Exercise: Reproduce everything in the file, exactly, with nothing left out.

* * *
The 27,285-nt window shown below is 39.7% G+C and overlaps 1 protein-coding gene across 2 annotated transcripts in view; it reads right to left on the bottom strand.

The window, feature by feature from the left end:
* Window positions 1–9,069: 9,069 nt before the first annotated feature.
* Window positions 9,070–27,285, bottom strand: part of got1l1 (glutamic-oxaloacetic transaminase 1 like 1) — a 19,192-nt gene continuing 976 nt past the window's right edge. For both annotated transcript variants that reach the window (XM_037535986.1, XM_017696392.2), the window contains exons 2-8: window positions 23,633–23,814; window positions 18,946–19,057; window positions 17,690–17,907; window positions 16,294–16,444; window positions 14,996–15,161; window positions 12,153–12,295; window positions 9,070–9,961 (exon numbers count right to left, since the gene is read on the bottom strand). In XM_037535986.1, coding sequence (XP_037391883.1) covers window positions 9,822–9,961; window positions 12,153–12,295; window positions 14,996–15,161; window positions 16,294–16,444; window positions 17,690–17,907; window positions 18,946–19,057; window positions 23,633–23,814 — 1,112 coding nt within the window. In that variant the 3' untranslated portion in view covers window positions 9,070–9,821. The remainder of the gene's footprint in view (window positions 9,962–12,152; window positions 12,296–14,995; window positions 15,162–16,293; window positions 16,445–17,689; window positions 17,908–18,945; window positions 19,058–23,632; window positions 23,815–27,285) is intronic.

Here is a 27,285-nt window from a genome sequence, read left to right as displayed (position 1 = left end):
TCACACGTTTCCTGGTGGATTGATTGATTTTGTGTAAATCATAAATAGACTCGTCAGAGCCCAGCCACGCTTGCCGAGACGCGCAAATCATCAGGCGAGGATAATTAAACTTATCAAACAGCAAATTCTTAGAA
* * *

The 27,285-nt window shown below is 39.7% G+C and overlaps 1 protein-coding gene across 2 annotated transcripts in view; it reads right to left on the bottom strand.

The window, feature by feature from the left end:
* Window positions 1–9,069: 9,069 nt before the first annotated feature.
* Window positions 9,070–27,285, bottom strand: part of got1l1 (glutamic-oxaloacetic transaminase 1 like 1) — a 19,192-nt gene continuing 976 nt past the window's right edge. For both annotated transcript variants that reach the window (XM_037535986.1, XM_017696392.2), the window contains exons 2-8: window positions 23,633–23,814; window positions 18,946–19,057; window positions 17,690–17,907; window positions 16,294–16,444; window positions 14,996–15,161; window positions 12,153–12,295; window positions 9,070–9,961 (exon numbers count right to left, since the gene is read on the bottom strand). In XM_037535986.1, coding sequence (XP_037391883.1) covers window positions 9,822–9,961; window positions 12,153–12,295; window positions 14,996–15,161; window positions 16,294–16,444; window positions 17,690–17,907; window positions 18,946–19,057; window positions 23,633–23,814 — 1,112 coding nt within the window. In that variant the 3' untranslated portion in view covers window positions 9,070–9,821. The remainder of the gene's footprint in view (window positions 9,962–12,152; window positions 12,296–14,995; window positions 15,162–16,293; window positions 16,445–17,689; window positions 17,908–18,945; window positions 19,058–23,632; window positions 23,815–27,285) is intronic.

Here is a 27,285-nt window from a genome sequence, read left to right as displayed (position 1 = left end):
TCACACGTTTCCTGGTGGATTGATTGATTTTGTGTAAATCATAAATAGACTCGTCAGAGCCCAGCCACGCTTGCCGAGACGCGCAAATCATCAGGCGAGGATAATTAAACTTATCAAACAGCAAATTCTTAGAA